Date of Award

5-8-2009

Document Type

Thesis

Degree Name

Bachelor of Arts

First Advisor

Gillen, Christopher M.

Abstract

Previous studies in freshwater crayfish have used the molting cycle to correlate Ca2+ flux with the upregulation of Ca2+ transport and binding proteins. In an effort to better understand the regulation of genes encoding sarco/endoplasmic reticulum Ca2+-ATPase (SERCA), calmodulin (CaM) and sarcoplasmic Ca2+ binding protein (SCP), cold exposure of Procambarus clarkii (4 degrees C for 7 days compared with 23 degrees C) was used to disrupt intracellular Ca2+ homeostasis. Real-time PCR results indicated that both SERCA and CaM mRNA expression did not significantly change after cold exposure. We have identified three pcSCP variants (pcSCP1a, pcSCP1b, pcSCP1c) that differ in a 123 bp region but are otherwise identical. SCP1a was 222,000 times more highly expressed in the axial muscle than in the hepatopancreas, consistent with its hypothesized identity as an invertebrate analog of vertebrate parvalbumin. While expression of SCP did not vary in axial muscle after cold exposure, it was significantly downregulated in cardiac muscle where mRNA levels were undetectable after cold exposure. This decreased calcium buffering activity could help crayfish maintain heart contractions in times of cold stress. SCP expression was evaluated in fast-twitch and slow-twitch muscles, and mRNA expression was highest in the deep flexor fast-twitch muscle for all three variants. The increased mRNA expression of the calcium-buffering SCP was expected in fast-twitch muscle tissues to promote relaxation. SCP1a was 100 fold higher in the deep flexor than the slow-twitch superficial flexor muscle, a larger increase than the other variants, and a possible indicator of variant-specific expression.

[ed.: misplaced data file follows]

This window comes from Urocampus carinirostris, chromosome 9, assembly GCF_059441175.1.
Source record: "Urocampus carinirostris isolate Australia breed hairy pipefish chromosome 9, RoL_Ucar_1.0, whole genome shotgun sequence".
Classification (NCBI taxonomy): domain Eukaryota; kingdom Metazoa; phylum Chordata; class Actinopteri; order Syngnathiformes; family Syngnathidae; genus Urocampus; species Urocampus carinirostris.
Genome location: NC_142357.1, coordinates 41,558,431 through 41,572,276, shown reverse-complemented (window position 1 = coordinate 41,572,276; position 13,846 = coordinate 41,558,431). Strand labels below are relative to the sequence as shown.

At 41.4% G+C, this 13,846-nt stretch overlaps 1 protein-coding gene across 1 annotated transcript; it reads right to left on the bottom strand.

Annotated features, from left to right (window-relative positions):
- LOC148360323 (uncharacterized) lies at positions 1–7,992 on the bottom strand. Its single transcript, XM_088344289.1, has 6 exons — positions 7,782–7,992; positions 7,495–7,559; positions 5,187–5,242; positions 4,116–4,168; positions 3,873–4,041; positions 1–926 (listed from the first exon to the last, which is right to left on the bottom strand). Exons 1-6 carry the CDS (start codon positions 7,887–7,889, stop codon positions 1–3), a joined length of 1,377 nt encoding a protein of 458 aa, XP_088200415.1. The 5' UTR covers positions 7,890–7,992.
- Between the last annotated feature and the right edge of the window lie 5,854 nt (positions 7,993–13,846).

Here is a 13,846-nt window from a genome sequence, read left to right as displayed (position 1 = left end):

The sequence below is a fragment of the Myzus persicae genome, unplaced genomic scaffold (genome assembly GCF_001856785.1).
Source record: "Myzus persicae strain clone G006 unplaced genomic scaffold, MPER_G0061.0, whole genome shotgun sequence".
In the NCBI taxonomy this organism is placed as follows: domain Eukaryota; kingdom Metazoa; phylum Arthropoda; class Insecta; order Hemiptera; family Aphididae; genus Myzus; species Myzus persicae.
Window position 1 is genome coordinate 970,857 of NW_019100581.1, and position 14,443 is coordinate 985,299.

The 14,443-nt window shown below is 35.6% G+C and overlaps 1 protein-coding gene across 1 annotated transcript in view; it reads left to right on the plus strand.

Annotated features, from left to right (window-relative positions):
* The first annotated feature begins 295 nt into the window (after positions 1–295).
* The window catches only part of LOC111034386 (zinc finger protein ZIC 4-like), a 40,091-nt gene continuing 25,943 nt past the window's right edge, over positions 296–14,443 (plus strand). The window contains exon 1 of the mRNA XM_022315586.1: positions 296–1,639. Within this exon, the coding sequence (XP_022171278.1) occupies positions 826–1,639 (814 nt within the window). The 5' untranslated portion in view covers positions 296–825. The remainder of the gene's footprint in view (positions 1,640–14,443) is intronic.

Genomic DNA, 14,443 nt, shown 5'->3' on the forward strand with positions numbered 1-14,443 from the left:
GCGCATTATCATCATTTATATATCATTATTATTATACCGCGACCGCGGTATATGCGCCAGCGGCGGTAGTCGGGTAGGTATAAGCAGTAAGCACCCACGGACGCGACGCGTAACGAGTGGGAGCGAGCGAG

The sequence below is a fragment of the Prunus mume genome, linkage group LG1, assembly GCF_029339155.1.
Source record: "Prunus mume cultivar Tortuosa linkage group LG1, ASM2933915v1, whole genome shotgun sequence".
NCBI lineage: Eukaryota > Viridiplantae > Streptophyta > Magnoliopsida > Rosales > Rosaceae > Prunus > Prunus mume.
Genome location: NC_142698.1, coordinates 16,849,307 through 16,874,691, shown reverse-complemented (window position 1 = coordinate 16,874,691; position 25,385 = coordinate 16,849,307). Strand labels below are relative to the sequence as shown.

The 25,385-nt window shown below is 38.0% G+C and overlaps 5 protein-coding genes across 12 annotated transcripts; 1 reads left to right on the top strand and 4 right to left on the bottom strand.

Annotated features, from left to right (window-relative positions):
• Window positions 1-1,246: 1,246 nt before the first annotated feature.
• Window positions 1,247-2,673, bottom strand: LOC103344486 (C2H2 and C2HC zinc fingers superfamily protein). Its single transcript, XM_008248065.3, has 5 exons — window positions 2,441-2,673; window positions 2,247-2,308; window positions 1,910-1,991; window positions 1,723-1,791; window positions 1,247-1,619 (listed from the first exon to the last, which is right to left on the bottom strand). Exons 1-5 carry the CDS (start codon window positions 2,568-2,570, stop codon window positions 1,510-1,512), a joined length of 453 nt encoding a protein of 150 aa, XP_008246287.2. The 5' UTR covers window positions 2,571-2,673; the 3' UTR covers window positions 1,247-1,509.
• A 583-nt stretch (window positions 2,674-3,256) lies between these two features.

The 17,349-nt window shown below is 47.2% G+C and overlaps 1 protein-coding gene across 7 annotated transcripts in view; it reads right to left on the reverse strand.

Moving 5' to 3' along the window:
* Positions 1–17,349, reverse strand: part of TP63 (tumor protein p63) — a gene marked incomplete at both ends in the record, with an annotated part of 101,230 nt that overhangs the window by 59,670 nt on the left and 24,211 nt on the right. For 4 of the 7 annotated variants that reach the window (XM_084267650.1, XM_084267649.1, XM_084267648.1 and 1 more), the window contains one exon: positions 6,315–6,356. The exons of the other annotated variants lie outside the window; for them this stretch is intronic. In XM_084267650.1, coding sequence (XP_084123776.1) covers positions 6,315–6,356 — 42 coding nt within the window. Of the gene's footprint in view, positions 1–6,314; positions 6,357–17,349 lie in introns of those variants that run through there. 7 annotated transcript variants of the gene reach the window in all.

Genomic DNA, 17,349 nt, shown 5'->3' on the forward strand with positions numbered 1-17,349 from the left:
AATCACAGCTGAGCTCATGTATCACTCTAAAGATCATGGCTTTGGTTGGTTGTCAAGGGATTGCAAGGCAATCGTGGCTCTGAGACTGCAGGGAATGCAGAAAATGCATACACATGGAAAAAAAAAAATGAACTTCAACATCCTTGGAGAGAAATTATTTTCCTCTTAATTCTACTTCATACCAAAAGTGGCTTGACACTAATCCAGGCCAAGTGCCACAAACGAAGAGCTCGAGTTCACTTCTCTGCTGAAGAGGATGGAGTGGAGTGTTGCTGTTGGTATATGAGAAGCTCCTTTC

Comments

Includes bibliographical references: pages 32-37

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